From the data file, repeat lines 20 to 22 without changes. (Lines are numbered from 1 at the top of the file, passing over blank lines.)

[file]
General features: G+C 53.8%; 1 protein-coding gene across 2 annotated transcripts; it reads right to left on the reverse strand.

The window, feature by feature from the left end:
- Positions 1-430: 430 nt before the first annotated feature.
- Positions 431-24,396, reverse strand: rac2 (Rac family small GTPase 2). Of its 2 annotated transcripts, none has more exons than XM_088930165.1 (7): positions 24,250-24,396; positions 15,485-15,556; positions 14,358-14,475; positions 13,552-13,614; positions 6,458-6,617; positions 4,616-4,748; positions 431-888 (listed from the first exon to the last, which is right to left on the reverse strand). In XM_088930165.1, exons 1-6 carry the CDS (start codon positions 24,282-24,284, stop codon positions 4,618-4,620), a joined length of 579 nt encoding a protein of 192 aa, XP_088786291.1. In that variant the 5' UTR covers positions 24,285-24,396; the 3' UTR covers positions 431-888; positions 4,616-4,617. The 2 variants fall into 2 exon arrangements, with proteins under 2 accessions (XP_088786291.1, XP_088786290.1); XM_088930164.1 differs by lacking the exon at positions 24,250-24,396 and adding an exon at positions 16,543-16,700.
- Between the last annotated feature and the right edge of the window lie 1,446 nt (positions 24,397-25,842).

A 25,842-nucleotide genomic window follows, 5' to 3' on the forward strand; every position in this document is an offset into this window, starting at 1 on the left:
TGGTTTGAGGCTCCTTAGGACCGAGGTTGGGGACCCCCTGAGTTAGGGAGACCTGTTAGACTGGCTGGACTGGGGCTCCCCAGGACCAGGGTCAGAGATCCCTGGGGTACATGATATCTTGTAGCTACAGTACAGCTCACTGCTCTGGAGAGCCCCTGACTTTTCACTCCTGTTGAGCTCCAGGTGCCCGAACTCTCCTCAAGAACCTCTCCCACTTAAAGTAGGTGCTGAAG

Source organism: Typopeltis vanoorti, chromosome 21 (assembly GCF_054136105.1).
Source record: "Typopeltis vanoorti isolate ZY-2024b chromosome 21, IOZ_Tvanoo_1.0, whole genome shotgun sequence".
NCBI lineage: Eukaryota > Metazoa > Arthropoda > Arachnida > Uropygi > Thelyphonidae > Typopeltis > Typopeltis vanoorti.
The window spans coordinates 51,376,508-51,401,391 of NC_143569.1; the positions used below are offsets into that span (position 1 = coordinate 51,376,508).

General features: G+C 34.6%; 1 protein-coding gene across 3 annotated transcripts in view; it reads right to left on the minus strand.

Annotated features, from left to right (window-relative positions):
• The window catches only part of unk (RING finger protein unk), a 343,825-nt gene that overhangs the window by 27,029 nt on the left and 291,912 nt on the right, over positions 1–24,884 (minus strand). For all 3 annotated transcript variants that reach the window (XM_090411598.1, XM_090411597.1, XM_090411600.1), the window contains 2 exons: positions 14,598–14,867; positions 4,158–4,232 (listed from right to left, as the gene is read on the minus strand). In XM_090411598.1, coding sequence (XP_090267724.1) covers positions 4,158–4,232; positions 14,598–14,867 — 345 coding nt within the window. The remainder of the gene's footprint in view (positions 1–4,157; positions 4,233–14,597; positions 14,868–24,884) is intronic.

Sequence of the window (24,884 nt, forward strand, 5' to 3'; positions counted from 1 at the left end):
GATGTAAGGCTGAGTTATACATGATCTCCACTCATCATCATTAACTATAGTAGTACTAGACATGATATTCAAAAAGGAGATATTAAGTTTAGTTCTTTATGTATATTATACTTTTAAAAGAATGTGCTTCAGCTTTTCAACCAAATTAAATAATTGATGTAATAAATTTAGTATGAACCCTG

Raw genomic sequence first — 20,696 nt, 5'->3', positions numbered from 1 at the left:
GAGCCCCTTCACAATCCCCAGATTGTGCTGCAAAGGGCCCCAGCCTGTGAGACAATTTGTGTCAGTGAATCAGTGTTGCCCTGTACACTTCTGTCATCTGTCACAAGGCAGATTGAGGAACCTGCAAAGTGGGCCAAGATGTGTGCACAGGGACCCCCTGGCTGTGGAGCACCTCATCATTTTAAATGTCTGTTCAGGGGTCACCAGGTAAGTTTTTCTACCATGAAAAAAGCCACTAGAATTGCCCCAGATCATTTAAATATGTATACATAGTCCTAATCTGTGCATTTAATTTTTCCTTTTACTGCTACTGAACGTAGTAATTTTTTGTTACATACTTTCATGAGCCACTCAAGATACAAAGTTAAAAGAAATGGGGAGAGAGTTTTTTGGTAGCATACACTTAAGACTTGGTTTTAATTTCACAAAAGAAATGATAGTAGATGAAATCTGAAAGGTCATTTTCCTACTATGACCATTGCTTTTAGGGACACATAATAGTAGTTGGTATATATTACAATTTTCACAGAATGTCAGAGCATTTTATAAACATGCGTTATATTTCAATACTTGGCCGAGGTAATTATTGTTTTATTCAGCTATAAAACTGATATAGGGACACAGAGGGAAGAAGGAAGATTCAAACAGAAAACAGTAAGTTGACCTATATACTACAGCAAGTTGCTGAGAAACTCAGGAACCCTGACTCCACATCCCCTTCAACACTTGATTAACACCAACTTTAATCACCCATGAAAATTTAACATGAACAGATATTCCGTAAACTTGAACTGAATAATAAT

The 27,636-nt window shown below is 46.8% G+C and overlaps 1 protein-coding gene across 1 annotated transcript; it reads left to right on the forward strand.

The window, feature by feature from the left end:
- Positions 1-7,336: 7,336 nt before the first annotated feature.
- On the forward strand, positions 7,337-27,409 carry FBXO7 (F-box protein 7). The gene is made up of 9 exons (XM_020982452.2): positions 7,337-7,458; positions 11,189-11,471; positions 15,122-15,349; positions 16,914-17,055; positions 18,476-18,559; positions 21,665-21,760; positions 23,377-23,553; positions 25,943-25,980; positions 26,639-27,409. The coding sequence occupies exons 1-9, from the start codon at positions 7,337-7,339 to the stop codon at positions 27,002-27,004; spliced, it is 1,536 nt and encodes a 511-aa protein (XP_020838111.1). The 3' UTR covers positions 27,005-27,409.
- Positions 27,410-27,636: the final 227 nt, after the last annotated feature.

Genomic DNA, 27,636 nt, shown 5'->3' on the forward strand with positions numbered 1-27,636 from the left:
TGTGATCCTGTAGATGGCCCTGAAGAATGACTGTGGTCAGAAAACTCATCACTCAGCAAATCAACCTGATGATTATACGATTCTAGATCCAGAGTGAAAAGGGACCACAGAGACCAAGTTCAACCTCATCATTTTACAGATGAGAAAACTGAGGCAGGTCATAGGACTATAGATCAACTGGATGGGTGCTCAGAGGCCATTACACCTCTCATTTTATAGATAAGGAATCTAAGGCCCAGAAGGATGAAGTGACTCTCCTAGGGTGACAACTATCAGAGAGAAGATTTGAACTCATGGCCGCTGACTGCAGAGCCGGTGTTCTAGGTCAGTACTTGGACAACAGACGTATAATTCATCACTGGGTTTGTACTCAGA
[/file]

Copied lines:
The window, feature by feature from the left end:
- Positions 1-7,336: 7,336 nt before the first annotated feature.
- On the forward strand, positions 7,337-27,409 carry FBXO7 (F-box protein 7). The gene is made up of 9 exons (XM_020982452.2): positions 7,337-7,458; positions 11,189-11,471; positions 15,122-15,349; positions 16,914-17,055; positions 18,476-18,559; positions 21,665-21,760; positions 23,377-23,553; positions 25,943-25,980; positions 26,639-27,409. The coding sequence occupies exons 1-9, from the start codon at positions 7,337-7,339 to the stop codon at positions 27,002-27,004; spliced, it is 1,536 nt and encodes a 511-aa protein (XP_020838111.1). The 3' UTR covers positions 27,005-27,409.